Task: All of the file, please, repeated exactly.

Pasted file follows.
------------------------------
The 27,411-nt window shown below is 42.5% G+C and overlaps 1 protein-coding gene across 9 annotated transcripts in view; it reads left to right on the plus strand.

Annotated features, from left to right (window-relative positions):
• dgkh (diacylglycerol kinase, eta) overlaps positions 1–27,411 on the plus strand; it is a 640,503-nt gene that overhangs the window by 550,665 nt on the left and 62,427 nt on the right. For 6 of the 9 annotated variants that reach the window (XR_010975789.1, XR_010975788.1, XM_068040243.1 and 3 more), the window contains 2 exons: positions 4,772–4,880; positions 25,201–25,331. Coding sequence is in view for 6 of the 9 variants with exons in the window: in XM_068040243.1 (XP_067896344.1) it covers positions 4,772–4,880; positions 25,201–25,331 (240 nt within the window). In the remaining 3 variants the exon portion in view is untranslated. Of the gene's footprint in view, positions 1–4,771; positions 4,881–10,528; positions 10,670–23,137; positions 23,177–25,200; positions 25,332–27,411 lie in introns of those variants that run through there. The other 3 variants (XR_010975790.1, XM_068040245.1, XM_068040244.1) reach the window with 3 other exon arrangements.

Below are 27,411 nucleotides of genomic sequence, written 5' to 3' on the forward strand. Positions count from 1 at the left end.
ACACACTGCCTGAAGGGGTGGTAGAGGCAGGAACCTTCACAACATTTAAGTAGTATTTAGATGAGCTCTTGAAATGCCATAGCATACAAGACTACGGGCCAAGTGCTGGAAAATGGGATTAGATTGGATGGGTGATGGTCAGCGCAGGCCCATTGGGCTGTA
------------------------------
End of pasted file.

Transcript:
The 27,411-nt window shown below is 42.5% G+C and overlaps 1 protein-coding gene across 9 annotated transcripts in view; it reads left to right on the plus strand.

Annotated features, from left to right (window-relative positions):
• dgkh (diacylglycerol kinase, eta) overlaps positions 1–27,411 on the plus strand; it is a 640,503-nt gene that overhangs the window by 550,665 nt on the left and 62,427 nt on the right. For 6 of the 9 annotated variants that reach the window (XR_010975789.1, XR_010975788.1, XM_068040243.1 and 3 more), the window contains 2 exons: positions 4,772–4,880; positions 25,201–25,331. Coding sequence is in view for 6 of the 9 variants with exons in the window: in XM_068040243.1 (XP_067896344.1) it covers positions 4,772–4,880; positions 25,201–25,331 (240 nt within the window). In the remaining 3 variants the exon portion in view is untranslated. Of the gene's footprint in view, positions 1–4,771; positions 4,881–10,528; positions 10,670–23,137; positions 23,177–25,200; positions 25,332–27,411 lie in introns of those variants that run through there. The other 3 variants (XR_010975790.1, XM_068040245.1, XM_068040244.1) reach the window with 3 other exon arrangements.

Below are 27,411 nucleotides of genomic sequence, written 5' to 3' on the forward strand. Positions count from 1 at the left end.
ACACACTGCCTGAAGGGGTGGTAGAGGCAGGAACCTTCACAACATTTAAGTAGTATTTAGATGAGCTCTTGAAATGCCATAGCATACAAGACTACGGGCCAAGTGCTGGAAAATGGGATTAGATTGGATGGGTGATGGTCAGCGCAGGCCCATTGGGCTGTA